People I haven’t seen in years were messaging me about the new Depeche Mode album, Delta Machine (2013), because it made them think of me–perhaps because in high school I kind of defined myself with my Violator (1990) t-shirt and pansexual pose as the personal Jesus of anyone who dared to reach out and touch, well, me (few did… remember, I was also a hopeless nerd).
“In Your Room” and a couple of other tracks from Songs of Faith and Devotion (1993) inspired a few erotic fantasies, Ultra (1997) was good but not really DM-worthy, and Exciter (2001) didn’t live up to its name. Things were looking grim until the revelation that was Playing the Angel (2005), when the band seemed to recognize what it was–the most important leader in electronic music of the 80s and 90s–and seized the opportunity to create a dialogue with its early self in order to build a bridge into the early 21st century, something the band’s many progeny have tried and failed to do.
I have more to say about how the band has spanned the decades, and how Delta Machine comes close to being the band’s summa theologica that I’ve been praying for since they started reflecting on the art of playing at angelic maneuvers in the dark, but first let me just comment on that one album, Playing the Angel, one of the best alt-rock albums of the last decade. I’ll sum it up in two singles, “John the Revelator” and “Precious.” Both of these songs, and arguably the album as a whole, are answers to Violator, the apex of their career. On Violator, the song “Personal Jesus,” like many a bridge over troubled water, urges us to reach out and touch faith, and it could be about sex, drugs, religion, or all of the above. Similarly, “John the Revelator” has all the same resonances, as John could take us “up to the highest high,” but we’re also putting the Revelator on trial, letting him tell his “book of lies.” The music, while just as pounding, is almost exhausting–an addiction or fanaticism run itself dry. “Precious,” on the other hand, is the later album’s answer to Violator‘s “Enjoy the Silence.” Instead of telling us words are “like violence,” “Precious” tells us that “words left unspoken” leave us “brittle.” While both “Enjoy the Silence” and “Precious” are somber and trance-like, “Precious” borders on a dirge. Playing the angel is playing at wisdom, and it’s fucking beautiful.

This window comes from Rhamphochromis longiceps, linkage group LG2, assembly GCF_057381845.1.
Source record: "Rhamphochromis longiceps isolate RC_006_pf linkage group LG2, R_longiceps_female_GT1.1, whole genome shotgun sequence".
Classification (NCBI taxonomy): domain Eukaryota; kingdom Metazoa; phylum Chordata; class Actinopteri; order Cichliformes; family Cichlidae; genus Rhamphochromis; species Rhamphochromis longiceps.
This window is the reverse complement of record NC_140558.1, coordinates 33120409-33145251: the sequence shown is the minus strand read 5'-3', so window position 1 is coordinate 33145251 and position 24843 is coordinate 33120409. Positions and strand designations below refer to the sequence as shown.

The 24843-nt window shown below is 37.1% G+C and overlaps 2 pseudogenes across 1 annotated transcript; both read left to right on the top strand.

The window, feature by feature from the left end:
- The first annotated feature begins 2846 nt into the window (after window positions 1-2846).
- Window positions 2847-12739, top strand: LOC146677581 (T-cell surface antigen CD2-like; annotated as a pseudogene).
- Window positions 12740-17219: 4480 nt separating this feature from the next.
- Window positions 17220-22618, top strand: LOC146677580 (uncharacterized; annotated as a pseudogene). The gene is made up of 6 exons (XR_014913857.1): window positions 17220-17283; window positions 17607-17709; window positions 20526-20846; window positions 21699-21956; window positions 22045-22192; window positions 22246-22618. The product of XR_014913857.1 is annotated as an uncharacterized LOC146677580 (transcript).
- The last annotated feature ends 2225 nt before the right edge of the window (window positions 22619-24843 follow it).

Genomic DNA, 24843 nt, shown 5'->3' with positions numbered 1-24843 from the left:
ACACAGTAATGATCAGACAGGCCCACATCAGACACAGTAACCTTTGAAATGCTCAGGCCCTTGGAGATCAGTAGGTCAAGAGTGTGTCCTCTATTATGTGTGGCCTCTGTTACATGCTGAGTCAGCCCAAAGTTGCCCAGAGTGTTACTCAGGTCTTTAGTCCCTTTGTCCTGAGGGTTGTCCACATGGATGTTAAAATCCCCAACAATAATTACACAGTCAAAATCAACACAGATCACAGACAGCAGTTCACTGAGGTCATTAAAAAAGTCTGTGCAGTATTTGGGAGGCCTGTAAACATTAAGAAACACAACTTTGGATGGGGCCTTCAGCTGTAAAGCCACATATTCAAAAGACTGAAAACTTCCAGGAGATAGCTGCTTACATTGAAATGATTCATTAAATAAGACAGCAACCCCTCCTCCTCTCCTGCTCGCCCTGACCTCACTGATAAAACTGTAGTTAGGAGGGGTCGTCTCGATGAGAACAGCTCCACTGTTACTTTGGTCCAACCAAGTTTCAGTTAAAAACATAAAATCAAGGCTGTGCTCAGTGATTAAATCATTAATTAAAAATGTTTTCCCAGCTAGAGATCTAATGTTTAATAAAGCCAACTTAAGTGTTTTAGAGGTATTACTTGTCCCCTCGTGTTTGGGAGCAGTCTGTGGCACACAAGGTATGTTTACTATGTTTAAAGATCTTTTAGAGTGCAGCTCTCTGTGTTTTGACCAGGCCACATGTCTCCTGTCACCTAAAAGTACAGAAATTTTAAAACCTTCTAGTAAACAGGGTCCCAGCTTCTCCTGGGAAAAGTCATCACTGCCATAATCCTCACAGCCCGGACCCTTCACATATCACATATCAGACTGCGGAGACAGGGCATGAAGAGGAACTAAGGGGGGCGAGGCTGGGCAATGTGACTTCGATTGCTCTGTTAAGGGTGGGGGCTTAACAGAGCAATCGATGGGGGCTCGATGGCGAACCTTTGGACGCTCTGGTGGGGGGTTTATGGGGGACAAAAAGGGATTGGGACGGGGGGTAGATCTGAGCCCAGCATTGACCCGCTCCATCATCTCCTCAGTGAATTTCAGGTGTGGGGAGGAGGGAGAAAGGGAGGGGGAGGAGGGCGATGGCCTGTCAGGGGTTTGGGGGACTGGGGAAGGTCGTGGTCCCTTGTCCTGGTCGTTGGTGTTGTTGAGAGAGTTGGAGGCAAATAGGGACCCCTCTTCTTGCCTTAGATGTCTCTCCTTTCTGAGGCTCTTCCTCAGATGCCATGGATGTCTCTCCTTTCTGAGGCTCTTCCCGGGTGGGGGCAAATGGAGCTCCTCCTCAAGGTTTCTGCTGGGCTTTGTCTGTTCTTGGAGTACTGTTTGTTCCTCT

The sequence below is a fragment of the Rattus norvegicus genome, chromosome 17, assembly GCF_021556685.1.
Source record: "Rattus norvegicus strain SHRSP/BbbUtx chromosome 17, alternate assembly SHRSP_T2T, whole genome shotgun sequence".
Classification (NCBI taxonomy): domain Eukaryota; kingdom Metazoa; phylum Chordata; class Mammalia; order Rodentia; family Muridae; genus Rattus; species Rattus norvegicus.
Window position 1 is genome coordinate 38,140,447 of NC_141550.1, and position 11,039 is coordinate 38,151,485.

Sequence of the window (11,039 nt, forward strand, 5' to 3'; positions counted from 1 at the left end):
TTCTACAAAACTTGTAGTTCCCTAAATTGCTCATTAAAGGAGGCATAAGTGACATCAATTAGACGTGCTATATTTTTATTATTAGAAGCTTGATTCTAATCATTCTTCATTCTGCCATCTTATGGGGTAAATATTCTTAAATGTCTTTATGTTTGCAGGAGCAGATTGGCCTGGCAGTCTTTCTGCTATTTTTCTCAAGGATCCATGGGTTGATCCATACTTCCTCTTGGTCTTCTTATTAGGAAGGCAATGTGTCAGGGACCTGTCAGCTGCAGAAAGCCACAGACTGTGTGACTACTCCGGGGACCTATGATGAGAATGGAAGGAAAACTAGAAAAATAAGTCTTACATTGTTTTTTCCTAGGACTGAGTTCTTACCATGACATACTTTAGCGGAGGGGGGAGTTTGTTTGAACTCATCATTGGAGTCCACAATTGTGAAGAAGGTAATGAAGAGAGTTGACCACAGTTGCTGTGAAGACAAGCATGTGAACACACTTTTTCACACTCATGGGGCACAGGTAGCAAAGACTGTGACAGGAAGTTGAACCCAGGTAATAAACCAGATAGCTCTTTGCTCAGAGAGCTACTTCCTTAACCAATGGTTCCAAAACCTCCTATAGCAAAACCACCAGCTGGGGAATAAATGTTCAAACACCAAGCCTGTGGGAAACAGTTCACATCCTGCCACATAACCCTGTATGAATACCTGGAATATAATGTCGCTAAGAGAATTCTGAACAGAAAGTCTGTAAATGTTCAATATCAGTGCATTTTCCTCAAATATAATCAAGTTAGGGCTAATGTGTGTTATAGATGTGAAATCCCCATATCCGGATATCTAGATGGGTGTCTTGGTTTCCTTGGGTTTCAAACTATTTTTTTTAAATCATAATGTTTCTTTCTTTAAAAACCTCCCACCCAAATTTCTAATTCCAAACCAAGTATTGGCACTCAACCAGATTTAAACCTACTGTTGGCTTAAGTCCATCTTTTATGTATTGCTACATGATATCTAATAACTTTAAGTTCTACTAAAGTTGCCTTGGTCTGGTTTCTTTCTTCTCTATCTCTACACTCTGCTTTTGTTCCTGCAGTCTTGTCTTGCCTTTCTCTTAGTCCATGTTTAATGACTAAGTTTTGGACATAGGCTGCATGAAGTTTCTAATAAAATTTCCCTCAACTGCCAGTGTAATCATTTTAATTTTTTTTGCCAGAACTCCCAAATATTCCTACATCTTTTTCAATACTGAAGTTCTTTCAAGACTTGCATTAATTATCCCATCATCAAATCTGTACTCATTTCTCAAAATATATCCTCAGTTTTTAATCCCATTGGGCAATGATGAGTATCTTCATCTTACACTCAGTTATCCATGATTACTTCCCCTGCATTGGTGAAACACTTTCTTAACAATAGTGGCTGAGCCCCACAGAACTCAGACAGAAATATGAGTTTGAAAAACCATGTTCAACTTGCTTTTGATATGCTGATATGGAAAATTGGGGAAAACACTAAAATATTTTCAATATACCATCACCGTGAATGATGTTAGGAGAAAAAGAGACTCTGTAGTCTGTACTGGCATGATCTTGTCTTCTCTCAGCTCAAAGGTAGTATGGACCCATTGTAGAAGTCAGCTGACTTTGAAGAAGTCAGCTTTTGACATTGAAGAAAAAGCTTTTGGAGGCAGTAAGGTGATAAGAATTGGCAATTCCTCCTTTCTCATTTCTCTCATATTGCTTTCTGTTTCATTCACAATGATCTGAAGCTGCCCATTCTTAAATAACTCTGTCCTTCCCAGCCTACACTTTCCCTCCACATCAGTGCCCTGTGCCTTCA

Now then, I will devote a paragraph to the larger career of this longest-lasting of bands (ironically named after fleeting fashions), and then I will focus on their most recent accomplishment as a summa. When they began, they pioneered synth-pop with a kind of Marxist bubblegum aesthetic. I say bubblegum in that some of their synth riffs are so pop that one of my favorite early songs, “See You” (1982), sounds eerily like “And Then He Kissed Me” by The Crystals (1963). More importantly, I say Marxist not just because teen-gay me had pictures of adorable Dave Gahan and Martin Gore in hard hats and suspenders sans shirts on his wall, but because lyrics to showstopper “Everything Counts” (1983) include “The handshake/seals the contract/from the contract/there’s no turning back.” And of course, “People are People” (1984): “So we’re different colors / and we’re different creeds/ and different people have different needs.” “Lie to Me” (1984): “Lie to me / like they do it at the factory / make me think that at the end of the day / some great reward will be coming my way.” People might be tempted to say that a big turn came in their career with the album Black Celebration (1986), which, as the title suggests, is when they turned quite Goth, and both music and lyrics became more dark, erotic, and introspective. However, just before, on Some Great Reward (1984), which gave us “Lie to Me” and reminded us (again) that “People are People” (the album of that name was released a few months earlier) we hear “Master and Servant,” the wonderfully sexual song that was also purely Hegelian, a fusion of sex and class critique: “It’s a lot like life… let’s play master and servant… in bed or in life/they’re both just the same/except in one you’re fulfilled/at the end of the day.” All the dark, brooding, self-indulgent sex-drugs-religion stuff that came after Black Celebration continues to be a lot like life, in that fulfilling self-indulgence continues to be a product of capitalist exhortations to hyperconsumerism and investments in fleeting fashion (which is what “depeche mode” means in French).